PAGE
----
Algeria’s fragmented and co-opted opposition parties can and have been analyzed in the context of such frameworks; Linz’s framework is used by Hamladji (2002) in her analysis of the Movement for a Society of Peace (MSP or HAMAS), whose leader, Boudjerra Soltani, warned his party might withdraw from the ruling coalition with the FLN and RND. The MSP is a religious party which has long participated in formal politics, even making a point of doing so when other parties — Islamist and secular — refused to. Historically, the MSP was less popular than most other Islamist parties in Algeria, especially the massively popular Islamic Salvation Front (or FIS, which swept the 1991 elections) and the other, smaller, non-FIS Islamist factions like Abdallah Djaballah’s En-Nahdha and Islah parties. Its power grew in the 1990s when it was one of the few Islamist parties willing to cooperate with the military government and run in elections; its first leader Mafoudh Nahnah won close to a quarter of the vote against General Liamine Zeroual in 1995’s presidential election; it was beat out slightly by En-Nahdha in the 1997 legislative elections and won slightly more in the 2002 election after En-Nahdha suffered internal defections over whether to join the Rational Democratic Rally (RND) and National Liberation Front (FLN) in a coalition government. The MSP, probably more than any other religious party in Algeria, made a concerted effort to present itself to the public and the government as a moderate, non-violent alternative to the FIS, winning it both toleration and embrace from the government. It entered a coalition with the RND and FLN in 2002 where it has remained ever since. The party has dissented from the other coalition parties on some economic and social issues but usually falls in line on parliamentary votes and big issues, such as backing Bouteflika (who nominally belongs to no party) for present in 2004 and 2009. Tensions within the party both over Soltani’s (leader since Nahnah’s death in 2003) leadership style and the party’s role as part of government and opposition have led to splits in recent years. There are MPs and party cadres who would like a more assertive line, feeling the party bows to the FLN too much one problem or the RND on another. Its MPs, when reluctant to follow orders from on high have faced intimidation from other MPs from the other big parties; a break away faction led by MSP MP Abdelmadhid Menasra formed a separate block in parliament and is looking to form his own party, the National Front for Change.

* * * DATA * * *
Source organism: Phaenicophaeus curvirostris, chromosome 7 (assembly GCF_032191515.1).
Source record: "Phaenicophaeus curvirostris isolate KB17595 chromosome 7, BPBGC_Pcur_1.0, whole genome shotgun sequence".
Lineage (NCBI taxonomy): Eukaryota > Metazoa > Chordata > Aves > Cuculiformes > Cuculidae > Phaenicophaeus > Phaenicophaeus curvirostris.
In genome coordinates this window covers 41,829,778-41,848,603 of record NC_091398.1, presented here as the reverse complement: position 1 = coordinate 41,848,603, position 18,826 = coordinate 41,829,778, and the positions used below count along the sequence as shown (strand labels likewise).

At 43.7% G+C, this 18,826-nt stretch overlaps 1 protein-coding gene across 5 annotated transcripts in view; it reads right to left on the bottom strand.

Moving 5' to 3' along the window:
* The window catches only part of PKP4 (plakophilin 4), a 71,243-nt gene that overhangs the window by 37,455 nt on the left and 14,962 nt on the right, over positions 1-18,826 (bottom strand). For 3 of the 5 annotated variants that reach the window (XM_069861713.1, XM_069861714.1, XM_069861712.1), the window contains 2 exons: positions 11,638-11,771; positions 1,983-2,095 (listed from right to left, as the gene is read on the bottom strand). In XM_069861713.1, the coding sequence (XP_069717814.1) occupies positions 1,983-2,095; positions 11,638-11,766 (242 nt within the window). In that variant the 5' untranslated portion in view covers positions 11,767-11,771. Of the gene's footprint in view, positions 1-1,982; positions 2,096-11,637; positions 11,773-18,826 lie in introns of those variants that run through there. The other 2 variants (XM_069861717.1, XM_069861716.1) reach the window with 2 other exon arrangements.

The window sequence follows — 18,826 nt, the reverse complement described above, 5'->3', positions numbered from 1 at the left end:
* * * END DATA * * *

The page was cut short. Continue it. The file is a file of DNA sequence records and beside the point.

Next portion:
Hamladji describes the MSP’s co-optation in some detail and how its participation ultimately led to a kind of deadlock where its hopes of influencing the regime by engaging it were frustrated by its lack of a strong popular base capable of compelling change from below or pushing the incumbent elite to a cross-purposes in decision-making. Hamladji puts the MSP into Linz’s ‘semiopposition,’ and describes the semiopposition as ‘ambiguous,’ both in and out of the system making it ‘difficult for such a group to be credible as an effective opposition proposing an alternative to the authoritarian regime. While participating in the regime in power in the hope of reinforcing itself, its very cooperation by the regime discredits its oppositional stand. In other words, after having accepted to act in collusion with the incumbents and by implicitly sustaining the authoritarian regime, the pseudo-opposition unable to present itself as a credible alternative to the regime.’ (Hamladji, 2002: 15) Such parties become ‘pillars of the authoritarian regime,’ in the way the MSP has provided Bouteflika’s ruling coalition with a religious gloss, acting as a formal representation of the regime’s acceptance of moderate Islamism and in an era of reconciliation between the regime and religious elements. The MSP, with other participatory Islamist parties, helped sell and legitimize the reconciliation accords and referendums during Bouteflika’s first term.